There is great value in groups of this size. Fewer than six people may be insufficient for all of the dynamics listed above to come into play, and more than twenty is too many for everyone to play an active role. If you are involved in a church of thirty or more people, suggest to them that it would be useful to have smaller groups meeting during the week.

Brian Swan's post, 'The 'F' word', is a graphic tale of how things sometimes (often?) turn out in larger groups. Being small is no guarantee of being able to communicate well, but certainly it can help.

Questions:
  • If you are currently part of a group of this size, can you tell us about it in a comment? What is good? What is not so good?
  • If you are not part of such a group, are there ways you might find or create one?
  • In what other ways might a group of this size prove useful?
  • Jesus had twelve close followers, why did he choose a group of this size?

See also:

< Groups of two or three | Index | Groups of sixty to eighty >

3 comments:

  1. Hi Chris,
    The discipleship group I am part of has a house gathering. At any given meeting could be 10-20 people. The pros: always a small group, always have personal time for conversation, always have a meal together, intimate time to sing a song or two with just an acoustic guitar, not a sermon but a time from the Word (typically about Jesus or about discipling), anyone who wants to participate in conversation during the teaching time can share or ask questions, plus more. The cons: too many to have really private conversations, no serious accountability, can't typically have a moderate conversation with everyone each time, & toddlers and younger are sent to another room so as to not disturb the gathering.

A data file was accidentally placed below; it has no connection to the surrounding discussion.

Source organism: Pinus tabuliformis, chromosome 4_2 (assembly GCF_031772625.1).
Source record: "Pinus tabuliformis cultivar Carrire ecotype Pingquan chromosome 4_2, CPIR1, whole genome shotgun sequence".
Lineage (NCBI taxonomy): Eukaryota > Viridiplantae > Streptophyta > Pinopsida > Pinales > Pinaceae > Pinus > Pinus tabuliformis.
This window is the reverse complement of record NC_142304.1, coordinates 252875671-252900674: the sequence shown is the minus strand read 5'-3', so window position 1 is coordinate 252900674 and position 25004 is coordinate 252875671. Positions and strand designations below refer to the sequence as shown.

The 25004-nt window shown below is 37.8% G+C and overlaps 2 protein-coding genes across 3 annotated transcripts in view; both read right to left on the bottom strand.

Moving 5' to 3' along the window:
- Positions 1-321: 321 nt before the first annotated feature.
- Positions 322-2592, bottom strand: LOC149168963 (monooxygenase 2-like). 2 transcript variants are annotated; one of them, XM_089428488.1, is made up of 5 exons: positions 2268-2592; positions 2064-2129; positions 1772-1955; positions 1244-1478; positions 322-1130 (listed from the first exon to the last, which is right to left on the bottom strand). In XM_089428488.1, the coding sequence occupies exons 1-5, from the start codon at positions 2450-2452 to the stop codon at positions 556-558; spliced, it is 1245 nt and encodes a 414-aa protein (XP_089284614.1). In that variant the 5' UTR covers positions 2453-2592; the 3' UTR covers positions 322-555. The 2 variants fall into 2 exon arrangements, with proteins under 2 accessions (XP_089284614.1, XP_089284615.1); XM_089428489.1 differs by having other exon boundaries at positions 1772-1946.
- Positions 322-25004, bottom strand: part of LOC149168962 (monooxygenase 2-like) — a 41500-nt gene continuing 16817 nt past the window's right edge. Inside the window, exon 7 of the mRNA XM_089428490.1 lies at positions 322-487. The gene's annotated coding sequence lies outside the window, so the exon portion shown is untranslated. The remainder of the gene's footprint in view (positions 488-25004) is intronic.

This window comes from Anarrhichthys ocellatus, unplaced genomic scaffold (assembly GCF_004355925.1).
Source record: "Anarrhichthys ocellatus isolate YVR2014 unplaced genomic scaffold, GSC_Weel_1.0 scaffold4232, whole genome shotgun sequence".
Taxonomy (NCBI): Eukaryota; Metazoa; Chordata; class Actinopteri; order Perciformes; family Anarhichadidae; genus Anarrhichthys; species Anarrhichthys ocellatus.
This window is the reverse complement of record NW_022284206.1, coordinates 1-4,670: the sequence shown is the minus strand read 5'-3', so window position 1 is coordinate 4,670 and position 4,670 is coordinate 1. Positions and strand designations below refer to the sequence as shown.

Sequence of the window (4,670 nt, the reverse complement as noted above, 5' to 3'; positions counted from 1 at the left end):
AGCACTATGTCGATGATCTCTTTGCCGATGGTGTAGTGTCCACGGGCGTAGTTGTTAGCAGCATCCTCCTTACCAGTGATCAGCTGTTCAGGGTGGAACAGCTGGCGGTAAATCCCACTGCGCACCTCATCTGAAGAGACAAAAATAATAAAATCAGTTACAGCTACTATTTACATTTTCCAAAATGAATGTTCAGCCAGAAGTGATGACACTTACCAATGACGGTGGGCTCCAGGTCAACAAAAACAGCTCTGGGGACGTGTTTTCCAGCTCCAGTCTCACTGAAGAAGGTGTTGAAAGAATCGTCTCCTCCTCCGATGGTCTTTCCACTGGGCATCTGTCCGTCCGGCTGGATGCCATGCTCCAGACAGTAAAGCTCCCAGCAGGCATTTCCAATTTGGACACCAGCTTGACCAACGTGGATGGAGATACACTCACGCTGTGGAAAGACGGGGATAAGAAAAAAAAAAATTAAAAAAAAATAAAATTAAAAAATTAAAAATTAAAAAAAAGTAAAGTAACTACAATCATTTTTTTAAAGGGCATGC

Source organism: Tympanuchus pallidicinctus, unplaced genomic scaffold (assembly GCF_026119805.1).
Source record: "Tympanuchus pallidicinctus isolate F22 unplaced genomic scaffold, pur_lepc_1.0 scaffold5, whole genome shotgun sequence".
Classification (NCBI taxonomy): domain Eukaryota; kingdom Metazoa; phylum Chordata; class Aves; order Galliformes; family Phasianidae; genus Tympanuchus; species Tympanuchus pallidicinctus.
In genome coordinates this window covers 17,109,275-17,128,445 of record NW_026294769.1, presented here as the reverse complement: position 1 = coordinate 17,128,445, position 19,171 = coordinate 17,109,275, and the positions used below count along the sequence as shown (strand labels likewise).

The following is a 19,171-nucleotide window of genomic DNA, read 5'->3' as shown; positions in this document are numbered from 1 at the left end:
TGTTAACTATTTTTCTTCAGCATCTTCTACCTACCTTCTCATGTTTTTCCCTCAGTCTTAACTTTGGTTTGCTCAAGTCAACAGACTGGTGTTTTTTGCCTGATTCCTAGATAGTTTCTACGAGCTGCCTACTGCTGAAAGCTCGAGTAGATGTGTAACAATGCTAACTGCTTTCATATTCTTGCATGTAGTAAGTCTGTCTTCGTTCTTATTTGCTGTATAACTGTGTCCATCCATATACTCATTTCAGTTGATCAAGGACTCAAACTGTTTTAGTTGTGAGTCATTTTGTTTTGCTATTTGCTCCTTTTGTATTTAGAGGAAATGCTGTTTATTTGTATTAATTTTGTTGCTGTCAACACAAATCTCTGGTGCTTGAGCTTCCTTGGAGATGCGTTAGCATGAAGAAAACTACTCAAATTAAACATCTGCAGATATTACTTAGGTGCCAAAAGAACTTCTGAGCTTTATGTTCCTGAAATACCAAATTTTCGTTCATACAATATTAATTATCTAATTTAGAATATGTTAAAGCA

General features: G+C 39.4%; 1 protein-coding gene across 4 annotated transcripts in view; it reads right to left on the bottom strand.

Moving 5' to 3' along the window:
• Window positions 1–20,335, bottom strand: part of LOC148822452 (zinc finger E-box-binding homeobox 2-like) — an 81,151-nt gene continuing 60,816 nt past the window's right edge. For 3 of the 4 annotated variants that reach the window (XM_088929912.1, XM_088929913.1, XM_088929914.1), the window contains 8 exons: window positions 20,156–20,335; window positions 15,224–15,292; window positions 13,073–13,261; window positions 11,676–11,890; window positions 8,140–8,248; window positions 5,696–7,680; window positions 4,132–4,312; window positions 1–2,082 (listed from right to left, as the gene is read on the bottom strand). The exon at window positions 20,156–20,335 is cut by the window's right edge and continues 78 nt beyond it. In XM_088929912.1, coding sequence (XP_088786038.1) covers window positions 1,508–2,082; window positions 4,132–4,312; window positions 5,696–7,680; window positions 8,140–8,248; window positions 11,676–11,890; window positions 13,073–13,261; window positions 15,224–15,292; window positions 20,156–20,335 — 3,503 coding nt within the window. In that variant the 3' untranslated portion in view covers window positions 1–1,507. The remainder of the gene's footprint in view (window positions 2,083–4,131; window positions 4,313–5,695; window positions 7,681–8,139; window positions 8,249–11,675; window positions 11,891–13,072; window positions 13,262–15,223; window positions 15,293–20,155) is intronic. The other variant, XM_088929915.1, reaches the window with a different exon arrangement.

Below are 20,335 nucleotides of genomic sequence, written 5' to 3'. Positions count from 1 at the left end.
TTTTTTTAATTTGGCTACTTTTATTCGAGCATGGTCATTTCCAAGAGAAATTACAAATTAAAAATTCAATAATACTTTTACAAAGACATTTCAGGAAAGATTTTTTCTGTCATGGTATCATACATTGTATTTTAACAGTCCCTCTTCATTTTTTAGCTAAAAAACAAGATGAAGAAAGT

I find that I look forward to going because each person is valuable as part of the body of Christ. Additionally, I meet with a friend (not part of this house gathering) for accountability and serious conversation regularly for balance. Both of these provide a wonderful launchpad for me to stay in step with Jesus in my community.

    ReplyDelete
  2. It's interesting to hear your list of difficulties with the larger group, Beth. But it's clearly still useful and it sounds as if the one on one sessions with your friend fill those gaps for you. Do you think it would be helpful if ALL the people from the larger group were meeting in twos and threes?


    Perhaps we all benefit from opportunities to meet in groups of various sizes. I know I do! Maybe we shouldn't expect too much from any one particular scale of interaction.


    Thanks for stopping by to comment,


    Chris

    ReplyDelete
  3. Yes, the house gathering does encourage and recommend that all participate in a smaller 2-3 person group for more in-depth accountability and private accountability, Chris. If fact, they encourage it with someone outside the group even with a new follower of Jesus if you can.


    I have found that taking the pressure off any one group providing "everything" leads to more satisfaction and richer diversity in belonging to multiple types of groups.


    For me though, it's all about the group(s) providing a springboard to daily missions in my community.


    Beth